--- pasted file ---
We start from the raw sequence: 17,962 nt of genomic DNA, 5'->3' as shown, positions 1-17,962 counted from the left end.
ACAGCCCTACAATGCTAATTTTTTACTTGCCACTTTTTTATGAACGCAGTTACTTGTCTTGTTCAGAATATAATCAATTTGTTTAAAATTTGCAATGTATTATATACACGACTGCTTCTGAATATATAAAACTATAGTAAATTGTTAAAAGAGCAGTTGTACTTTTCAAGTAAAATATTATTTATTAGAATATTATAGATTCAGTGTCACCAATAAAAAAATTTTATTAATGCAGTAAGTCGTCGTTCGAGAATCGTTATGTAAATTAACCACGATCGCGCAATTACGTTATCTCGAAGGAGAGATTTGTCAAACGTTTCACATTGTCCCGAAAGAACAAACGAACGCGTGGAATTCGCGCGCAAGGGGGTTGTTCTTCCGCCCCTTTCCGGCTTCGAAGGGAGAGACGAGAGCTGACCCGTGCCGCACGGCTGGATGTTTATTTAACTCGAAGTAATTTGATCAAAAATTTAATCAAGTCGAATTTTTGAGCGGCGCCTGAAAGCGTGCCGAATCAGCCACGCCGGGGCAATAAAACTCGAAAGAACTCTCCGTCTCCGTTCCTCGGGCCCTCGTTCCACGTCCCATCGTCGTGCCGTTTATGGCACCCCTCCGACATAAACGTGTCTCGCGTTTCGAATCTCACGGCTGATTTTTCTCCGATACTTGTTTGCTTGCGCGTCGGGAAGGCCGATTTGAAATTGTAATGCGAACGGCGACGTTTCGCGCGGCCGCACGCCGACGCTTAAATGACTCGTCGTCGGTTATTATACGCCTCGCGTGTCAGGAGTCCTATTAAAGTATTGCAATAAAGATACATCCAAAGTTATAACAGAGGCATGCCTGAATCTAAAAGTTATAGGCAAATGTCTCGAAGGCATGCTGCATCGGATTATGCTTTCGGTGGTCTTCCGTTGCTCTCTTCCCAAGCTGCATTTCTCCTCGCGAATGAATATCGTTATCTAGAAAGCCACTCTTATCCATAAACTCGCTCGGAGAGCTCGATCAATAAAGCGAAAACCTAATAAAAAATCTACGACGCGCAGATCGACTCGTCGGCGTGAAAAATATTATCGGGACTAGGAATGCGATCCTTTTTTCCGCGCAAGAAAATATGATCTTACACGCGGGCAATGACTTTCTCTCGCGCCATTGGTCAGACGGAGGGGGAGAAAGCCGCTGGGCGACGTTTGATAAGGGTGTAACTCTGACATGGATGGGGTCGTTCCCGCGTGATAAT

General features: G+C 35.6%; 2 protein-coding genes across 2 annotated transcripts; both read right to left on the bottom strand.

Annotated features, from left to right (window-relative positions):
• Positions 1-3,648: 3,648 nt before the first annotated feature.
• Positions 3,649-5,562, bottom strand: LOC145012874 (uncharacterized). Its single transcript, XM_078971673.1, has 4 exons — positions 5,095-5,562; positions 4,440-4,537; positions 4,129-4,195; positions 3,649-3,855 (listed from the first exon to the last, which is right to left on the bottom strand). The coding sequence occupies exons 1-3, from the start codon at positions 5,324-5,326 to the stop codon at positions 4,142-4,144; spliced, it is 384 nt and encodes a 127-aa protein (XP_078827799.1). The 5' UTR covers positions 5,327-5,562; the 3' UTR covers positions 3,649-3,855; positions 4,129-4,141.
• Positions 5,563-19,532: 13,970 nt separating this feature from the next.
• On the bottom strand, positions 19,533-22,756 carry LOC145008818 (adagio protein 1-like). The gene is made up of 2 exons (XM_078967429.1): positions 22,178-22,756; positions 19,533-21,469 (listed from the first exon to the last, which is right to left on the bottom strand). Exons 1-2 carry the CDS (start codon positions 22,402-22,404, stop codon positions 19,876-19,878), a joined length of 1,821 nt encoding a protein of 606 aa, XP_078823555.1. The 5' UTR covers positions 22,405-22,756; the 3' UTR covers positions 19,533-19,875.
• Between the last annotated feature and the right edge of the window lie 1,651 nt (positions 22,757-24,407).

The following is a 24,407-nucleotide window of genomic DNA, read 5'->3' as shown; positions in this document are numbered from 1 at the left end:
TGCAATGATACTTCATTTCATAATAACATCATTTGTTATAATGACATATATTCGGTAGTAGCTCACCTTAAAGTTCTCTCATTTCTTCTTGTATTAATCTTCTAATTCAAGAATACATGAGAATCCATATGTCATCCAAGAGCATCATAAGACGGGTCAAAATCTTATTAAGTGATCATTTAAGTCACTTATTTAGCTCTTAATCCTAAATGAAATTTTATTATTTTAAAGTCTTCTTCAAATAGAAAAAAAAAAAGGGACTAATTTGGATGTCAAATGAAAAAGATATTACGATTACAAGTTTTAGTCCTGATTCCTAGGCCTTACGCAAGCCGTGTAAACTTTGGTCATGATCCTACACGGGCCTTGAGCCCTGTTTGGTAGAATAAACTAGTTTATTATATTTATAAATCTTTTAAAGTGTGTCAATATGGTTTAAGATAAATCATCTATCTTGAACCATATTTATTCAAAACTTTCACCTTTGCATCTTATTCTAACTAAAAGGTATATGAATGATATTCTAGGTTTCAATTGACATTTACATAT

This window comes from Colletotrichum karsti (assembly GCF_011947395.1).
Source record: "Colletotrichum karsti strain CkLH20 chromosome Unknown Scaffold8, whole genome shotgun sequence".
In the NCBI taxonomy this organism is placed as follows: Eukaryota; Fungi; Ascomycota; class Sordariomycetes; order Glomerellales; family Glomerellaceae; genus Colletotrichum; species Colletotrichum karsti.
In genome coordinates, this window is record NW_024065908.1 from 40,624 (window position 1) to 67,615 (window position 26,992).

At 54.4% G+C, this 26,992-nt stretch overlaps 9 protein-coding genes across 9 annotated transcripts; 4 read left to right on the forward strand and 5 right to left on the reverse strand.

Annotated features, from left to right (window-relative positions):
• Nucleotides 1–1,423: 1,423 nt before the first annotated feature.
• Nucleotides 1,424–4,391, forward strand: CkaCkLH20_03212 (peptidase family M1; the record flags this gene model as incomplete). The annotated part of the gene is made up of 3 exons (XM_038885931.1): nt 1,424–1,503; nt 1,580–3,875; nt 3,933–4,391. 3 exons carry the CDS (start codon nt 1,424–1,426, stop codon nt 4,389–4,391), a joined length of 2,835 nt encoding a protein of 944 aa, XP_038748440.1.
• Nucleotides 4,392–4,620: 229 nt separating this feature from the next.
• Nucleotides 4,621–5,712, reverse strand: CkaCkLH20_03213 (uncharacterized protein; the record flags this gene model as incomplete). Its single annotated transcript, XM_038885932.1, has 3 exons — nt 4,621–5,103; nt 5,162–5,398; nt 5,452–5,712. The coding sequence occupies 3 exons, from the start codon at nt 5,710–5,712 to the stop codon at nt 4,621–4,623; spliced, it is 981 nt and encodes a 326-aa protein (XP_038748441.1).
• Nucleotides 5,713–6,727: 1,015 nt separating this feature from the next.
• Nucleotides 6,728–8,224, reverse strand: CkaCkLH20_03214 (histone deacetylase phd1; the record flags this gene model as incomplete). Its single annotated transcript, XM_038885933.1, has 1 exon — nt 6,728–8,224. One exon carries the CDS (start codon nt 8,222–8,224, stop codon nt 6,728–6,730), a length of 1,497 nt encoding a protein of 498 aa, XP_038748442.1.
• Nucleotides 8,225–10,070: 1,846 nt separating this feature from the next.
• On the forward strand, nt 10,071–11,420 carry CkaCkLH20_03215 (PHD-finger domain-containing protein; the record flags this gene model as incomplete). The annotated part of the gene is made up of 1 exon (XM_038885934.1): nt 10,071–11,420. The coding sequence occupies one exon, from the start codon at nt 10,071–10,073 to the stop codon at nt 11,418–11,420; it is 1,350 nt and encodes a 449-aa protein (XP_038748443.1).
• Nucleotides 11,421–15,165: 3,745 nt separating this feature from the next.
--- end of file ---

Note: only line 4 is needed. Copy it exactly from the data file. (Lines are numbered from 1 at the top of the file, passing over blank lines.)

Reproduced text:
Annotated features, from left to right (window-relative positions):